Schools Matter: ESSA: Vermont State Board of Ed Letter to John B. King

 Vermont State Board of Education
219 North Main Street, Suite 402
Barre, VT 05641

July 2016

John B. King, Jr., Secretary of Education
U.S. Department of Education
400 Maryland Avenue, SW
Washington, D.C. 20202

Re: Comments on Proposed Rules and Regulations

Dear Secretary King,

The Vermont State Board of Education thanks you for the opportunity to respond to the ESSA
proposed rules. Our Board is proud to represent a state where the people support a strong state
funding system, enjoy schools that foster high student performance and register narrow equity
gaps as compared with the nation. Nevertheless, the opportunity gap is our most pressing
concern and is the number one goal in our strategic plan.

With these traditions and values in mind, we have strong concerns and reservations about
ESSA. Fundamentally, if we are to close the achievement gap, it is imperative that we
substantively address the underlying economic and social disparities that characterize our
nation, our communities and our schools. With two-thirds of the score variance attributable to
outside of school factors, test scores gaps measure the health of our society more than the
quality of the schools.

Consequently, the continuation of a test-based, labeling and “assistance” model (broadly seen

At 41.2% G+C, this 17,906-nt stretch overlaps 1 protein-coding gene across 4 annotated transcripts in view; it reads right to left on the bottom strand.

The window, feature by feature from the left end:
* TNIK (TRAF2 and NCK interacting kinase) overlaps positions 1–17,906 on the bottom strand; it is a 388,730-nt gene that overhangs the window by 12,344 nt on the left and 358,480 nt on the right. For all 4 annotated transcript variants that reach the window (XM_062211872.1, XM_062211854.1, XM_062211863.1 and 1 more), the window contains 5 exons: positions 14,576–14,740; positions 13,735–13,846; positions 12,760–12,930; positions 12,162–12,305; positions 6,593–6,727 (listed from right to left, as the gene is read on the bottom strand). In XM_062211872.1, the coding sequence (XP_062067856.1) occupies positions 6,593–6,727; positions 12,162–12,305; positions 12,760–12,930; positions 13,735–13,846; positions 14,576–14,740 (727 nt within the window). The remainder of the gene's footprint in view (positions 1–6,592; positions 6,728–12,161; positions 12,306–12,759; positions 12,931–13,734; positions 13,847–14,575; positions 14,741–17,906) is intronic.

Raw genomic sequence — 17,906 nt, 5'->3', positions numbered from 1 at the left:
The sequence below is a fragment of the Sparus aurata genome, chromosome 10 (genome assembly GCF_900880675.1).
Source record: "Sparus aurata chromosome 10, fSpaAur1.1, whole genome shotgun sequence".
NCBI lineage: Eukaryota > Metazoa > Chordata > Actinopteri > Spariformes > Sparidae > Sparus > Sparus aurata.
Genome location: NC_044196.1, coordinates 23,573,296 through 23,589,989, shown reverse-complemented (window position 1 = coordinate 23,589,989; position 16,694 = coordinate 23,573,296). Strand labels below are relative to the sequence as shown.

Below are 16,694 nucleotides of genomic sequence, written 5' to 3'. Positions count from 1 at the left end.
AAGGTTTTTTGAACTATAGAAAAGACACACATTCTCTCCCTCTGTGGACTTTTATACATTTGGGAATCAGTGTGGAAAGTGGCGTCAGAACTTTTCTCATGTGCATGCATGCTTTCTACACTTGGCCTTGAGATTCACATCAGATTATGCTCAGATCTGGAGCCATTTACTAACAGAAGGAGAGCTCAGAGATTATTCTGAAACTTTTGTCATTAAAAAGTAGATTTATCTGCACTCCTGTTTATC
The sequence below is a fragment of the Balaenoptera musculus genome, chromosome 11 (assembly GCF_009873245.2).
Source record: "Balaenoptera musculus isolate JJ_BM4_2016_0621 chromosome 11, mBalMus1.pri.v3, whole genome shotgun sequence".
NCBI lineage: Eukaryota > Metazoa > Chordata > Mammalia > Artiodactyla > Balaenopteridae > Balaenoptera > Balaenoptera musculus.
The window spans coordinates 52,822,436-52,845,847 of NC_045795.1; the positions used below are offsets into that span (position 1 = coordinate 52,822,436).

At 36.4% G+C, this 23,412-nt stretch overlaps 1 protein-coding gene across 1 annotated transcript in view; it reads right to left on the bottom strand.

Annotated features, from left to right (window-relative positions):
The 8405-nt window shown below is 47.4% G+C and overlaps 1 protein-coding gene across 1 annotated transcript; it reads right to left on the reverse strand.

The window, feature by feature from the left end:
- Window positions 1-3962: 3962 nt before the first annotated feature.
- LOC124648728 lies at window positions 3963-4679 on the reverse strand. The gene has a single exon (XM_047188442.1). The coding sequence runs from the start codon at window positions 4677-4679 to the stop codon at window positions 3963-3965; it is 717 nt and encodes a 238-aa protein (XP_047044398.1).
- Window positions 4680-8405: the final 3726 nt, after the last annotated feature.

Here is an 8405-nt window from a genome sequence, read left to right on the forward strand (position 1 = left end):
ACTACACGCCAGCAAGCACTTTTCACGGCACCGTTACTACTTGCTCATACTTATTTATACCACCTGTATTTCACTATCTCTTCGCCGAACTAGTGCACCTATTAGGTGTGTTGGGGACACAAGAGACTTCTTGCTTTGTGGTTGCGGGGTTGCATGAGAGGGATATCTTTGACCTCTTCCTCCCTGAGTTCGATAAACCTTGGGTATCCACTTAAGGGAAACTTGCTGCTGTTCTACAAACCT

as punishment) has not only proven ineffective, but has had a corrosive effect on the confidence
of the people. The encouragement of privatization has been harmful to local democracy, has
further segregated a too fragmented nation and has diluted rather than focused valuable

Regarding the draft regulations, we think they go well beyond the role of the federal
government as specified in ESSA. The regulations need to be brought into conformity with the
parameters authorized in law.

We share comments on several specific elements of law and rule:

Education and Accountability is More Than Test Scores: The Narrowness of the Measures – The plan relies on what we can easily measure, rather than on what is important. By requiring that test scores in two subjects and graduation rates be given preferential weight, we discourage schools from supporting truly broad opportunities to learn and the skills necessary for a healthy society. In a world where violence and terrorism command the news, the education of our youth to participate in a strong civic life in a democracy is a fundamental skill. Similarly, we must equip students with the capabilities to address critical imperatives like global warming, environmental degradation and growing global inequality.